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p53 alterations in oesophageal cancer: association with clinicopathological features, risk factors, and survival.
  1. A G Casson,
  2. M Tammemagi,
  3. S Eskandarian,
  4. M Redston,
  5. J McLaughlin,
  6. H Ozcelik
  1. University of Warwick, Department of Biological Sciences, Coventry, UK.

    Abstract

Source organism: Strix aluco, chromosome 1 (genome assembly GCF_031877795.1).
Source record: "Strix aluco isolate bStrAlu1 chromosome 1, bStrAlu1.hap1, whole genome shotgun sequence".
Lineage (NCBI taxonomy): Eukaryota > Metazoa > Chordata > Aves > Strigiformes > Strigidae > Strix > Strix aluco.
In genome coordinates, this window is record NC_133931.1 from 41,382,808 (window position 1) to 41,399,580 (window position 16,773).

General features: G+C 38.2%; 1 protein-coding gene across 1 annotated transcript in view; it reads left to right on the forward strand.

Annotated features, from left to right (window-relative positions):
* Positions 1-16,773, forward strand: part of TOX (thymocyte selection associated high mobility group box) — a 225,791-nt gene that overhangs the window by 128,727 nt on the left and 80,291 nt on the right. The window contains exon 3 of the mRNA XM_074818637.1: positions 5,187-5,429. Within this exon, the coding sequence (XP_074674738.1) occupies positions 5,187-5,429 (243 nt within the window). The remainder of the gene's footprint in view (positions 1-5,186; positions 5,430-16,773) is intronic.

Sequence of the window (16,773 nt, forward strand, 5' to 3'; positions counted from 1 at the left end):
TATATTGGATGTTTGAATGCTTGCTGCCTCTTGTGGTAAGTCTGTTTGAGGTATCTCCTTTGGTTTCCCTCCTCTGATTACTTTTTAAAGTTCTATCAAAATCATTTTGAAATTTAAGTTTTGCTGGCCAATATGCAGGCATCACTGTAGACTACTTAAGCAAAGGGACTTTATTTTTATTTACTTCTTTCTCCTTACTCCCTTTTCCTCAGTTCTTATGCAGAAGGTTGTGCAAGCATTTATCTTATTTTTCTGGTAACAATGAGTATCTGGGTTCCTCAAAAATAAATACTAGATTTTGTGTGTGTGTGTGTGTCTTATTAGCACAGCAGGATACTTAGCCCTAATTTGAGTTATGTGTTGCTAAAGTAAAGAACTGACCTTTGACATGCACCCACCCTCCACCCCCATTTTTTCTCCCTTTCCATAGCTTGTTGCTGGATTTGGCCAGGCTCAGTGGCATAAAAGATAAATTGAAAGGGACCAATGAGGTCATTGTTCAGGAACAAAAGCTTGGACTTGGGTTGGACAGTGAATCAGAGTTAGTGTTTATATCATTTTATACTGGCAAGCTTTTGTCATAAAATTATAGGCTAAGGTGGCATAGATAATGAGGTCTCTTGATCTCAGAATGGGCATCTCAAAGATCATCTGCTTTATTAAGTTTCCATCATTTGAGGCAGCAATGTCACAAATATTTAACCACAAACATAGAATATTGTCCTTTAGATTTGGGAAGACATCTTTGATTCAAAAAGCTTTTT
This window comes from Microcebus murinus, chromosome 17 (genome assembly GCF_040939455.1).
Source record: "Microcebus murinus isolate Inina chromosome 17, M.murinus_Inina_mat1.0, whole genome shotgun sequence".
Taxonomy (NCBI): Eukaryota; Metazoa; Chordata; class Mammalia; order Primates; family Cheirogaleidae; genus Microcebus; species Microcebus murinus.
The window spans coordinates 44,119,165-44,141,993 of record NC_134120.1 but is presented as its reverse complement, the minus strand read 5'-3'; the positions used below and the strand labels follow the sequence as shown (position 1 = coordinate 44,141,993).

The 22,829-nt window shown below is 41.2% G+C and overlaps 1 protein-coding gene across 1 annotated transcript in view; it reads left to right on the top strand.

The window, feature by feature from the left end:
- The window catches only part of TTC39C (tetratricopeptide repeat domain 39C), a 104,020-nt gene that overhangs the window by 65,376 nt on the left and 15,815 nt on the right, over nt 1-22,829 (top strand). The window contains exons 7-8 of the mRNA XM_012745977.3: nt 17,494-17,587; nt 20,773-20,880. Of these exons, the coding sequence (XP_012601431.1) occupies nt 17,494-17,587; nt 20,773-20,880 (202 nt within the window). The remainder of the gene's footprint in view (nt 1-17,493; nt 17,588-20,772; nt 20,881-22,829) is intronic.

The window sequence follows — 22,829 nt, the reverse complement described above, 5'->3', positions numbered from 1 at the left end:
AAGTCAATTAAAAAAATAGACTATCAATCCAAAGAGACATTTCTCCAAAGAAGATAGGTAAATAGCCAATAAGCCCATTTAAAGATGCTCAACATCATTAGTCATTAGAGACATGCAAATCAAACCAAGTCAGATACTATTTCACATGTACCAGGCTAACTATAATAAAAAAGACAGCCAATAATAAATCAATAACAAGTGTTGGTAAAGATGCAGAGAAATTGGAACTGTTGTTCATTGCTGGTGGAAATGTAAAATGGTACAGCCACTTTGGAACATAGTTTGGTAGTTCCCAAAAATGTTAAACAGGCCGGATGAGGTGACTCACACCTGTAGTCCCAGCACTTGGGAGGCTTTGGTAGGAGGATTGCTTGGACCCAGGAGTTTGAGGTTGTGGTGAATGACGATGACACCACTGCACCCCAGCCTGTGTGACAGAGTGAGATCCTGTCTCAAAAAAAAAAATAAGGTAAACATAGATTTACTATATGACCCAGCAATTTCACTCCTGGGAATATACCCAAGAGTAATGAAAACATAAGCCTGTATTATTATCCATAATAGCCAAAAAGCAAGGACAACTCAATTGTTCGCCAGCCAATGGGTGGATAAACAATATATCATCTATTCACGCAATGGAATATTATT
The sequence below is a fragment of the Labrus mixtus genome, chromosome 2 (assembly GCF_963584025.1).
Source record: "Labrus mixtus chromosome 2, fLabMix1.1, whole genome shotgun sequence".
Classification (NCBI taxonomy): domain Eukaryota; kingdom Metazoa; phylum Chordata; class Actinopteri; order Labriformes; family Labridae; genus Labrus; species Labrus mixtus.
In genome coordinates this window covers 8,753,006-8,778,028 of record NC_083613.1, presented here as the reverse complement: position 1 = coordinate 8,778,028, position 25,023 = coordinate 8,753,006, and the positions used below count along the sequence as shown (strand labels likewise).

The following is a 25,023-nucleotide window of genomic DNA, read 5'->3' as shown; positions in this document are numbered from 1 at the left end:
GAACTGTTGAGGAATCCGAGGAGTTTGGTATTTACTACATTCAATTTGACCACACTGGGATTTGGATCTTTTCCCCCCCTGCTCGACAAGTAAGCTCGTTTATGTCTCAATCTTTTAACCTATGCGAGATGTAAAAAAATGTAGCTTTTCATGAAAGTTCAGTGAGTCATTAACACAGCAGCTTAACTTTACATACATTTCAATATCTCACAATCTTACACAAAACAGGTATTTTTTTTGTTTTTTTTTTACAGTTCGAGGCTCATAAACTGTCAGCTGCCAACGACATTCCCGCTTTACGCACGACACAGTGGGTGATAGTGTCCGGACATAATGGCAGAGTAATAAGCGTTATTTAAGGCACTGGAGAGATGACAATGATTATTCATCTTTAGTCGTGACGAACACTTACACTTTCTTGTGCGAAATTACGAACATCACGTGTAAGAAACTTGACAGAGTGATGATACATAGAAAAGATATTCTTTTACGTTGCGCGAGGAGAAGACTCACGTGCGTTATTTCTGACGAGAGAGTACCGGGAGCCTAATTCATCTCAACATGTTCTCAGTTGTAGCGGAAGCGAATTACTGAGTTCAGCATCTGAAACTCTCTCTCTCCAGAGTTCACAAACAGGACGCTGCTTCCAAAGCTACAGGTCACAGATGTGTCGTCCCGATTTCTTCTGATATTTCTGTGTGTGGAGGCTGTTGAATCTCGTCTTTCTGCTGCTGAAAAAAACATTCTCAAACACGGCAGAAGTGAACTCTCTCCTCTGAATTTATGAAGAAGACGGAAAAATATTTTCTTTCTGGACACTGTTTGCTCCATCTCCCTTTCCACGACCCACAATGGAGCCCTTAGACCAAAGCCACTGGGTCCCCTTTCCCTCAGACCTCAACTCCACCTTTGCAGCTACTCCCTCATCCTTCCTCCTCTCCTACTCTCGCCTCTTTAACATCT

AIM: To characterise the spectrum of p53 alterations (gene mutations and protein accumulation) in a consecutive series of surgically resected oesophageal cancers, and to evaluate associations with clinicopathological findings (age, sex, tumour histology, grade, and stage), potential risk factors (alcohol, tobacco, hot beverage consumption, history of gastrooesophageal reflux disease and antacid use), and survival. METHODS: The case series comprised 61 sequentially accrued patients with primary oesophageal carcinomas. Genomic DNA was extracted from banked (frozen) tumours and matched normal mucosal tissue; p53 mutations (exons 4-10) were studied by means of polymerase chain reaction (PCR)/single strand conformation polymorphism (SSCP) analysis and DNA sequencing. Immunohistochemistry (DO7, CM1) was used to assess cell nuclear p53 protein accumulation. Risk factor data, overall and disease free survival were measured prospectively, and analysis was carried out at the univariate level using Kaplan-Meier survival curves with log rank tests, and in multivariate analysis using Cox's proportional hazards models (parsimonious and fully adjusted). RESULTS: p53 mutations were found in 59% (36 of 61) and p53 protein accumulation was detected in 39% (24 of 61) of oesophageal cancers. Eighty eight per cent (23 of 26) of poorly differentiated tumours had p53 alterations compared with 57% (20 of 35) of moderate/well differentiated tumours (odds ratio (OR) = 5.575; p = 0.013). p53 mutations increased significantly with increasing consumption of hot beverages (measured by the average temperature of beverage, number consumed daily, and an index made by multiplying the two variables together) using both univariate (OR = 18.6; p = 0.0025) and multivariate (OR = 24.5; p = 0.0025) analysis. p53 alterations were associated with reduced disease free and overall survival (p = 0.051, log rank), with a univariate (unadjusted) hazard ratio (HR) of 2.241 (95% confidence limits (CL) = 0.973, 5.159; p = 0.058) for overall survival. By multivariate analysis adjusted for other relevant variables, the HR for tumours with p53 alterations was estimated at 2.913 (95% CL = 1.069, 7.936; p = 0.036) for overall survival. CONCLUSIONS: This study reports novel p53 mutations (exon 10), and an association between increasing consumption of hot beverages as a risk factor for p53 mediated oesophageal cancer. p53 is a potentially useful prognostic marker in this disease.

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